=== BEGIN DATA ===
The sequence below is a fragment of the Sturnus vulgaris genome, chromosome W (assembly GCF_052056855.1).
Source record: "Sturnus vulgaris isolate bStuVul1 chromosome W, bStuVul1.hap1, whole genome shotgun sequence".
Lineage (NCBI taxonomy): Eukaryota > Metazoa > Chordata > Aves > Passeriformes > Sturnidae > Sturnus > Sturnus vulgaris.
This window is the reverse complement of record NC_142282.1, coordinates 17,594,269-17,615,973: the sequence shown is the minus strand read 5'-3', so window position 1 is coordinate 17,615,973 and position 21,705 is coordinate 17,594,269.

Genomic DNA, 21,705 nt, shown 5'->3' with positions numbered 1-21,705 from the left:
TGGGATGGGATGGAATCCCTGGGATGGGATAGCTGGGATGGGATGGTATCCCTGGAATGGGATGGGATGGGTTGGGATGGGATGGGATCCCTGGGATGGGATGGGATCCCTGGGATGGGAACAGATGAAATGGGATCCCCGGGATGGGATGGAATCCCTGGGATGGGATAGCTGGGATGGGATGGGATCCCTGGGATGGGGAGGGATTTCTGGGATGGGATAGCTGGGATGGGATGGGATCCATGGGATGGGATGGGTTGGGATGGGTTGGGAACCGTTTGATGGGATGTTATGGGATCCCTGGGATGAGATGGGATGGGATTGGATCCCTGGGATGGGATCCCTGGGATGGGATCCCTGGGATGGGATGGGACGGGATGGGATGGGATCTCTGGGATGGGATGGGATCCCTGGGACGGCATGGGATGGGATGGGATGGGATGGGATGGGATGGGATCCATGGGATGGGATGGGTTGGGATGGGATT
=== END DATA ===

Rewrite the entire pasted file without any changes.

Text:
The sequence below is a fragment of the Sturnus vulgaris genome, chromosome W (assembly GCF_052056855.1).
Source record: "Sturnus vulgaris isolate bStuVul1 chromosome W, bStuVul1.hap1, whole genome shotgun sequence".
Lineage (NCBI taxonomy): Eukaryota > Metazoa > Chordata > Aves > Passeriformes > Sturnidae > Sturnus > Sturnus vulgaris.
This window is the reverse complement of record NC_142282.1, coordinates 17,594,269-17,615,973: the sequence shown is the minus strand read 5'-3', so window position 1 is coordinate 17,615,973 and position 21,705 is coordinate 17,594,269.

Genomic DNA, 21,705 nt, shown 5'->3' with positions numbered 1-21,705 from the left:
TGGGATGGGATGGAATCCCTGGGATGGGATAGCTGGGATGGGATGGTATCCCTGGAATGGGATGGGATGGGTTGGGATGGGATGGGATCCCTGGGATGGGATGGGATCCCTGGGATGGGAACAGATGAAATGGGATCCCCGGGATGGGATGGAATCCCTGGGATGGGATAGCTGGGATGGGATGGGATCCCTGGGATGGGGAGGGATTTCTGGGATGGGATAGCTGGGATGGGATGGGATCCATGGGATGGGATGGGTTGGGATGGGTTGGGAACCGTTTGATGGGATGTTATGGGATCCCTGGGATGAGATGGGATGGGATTGGATCCCTGGGATGGGATCCCTGGGATGGGATCCCTGGGATGGGATGGGACGGGATGGGATGGGATCTCTGGGATGGGATGGGATCCCTGGGACGGCATGGGATGGGATGGGATGGGATGGGATGGGATGGGATCCATGGGATGGGATGGGTTGGGATGGGATT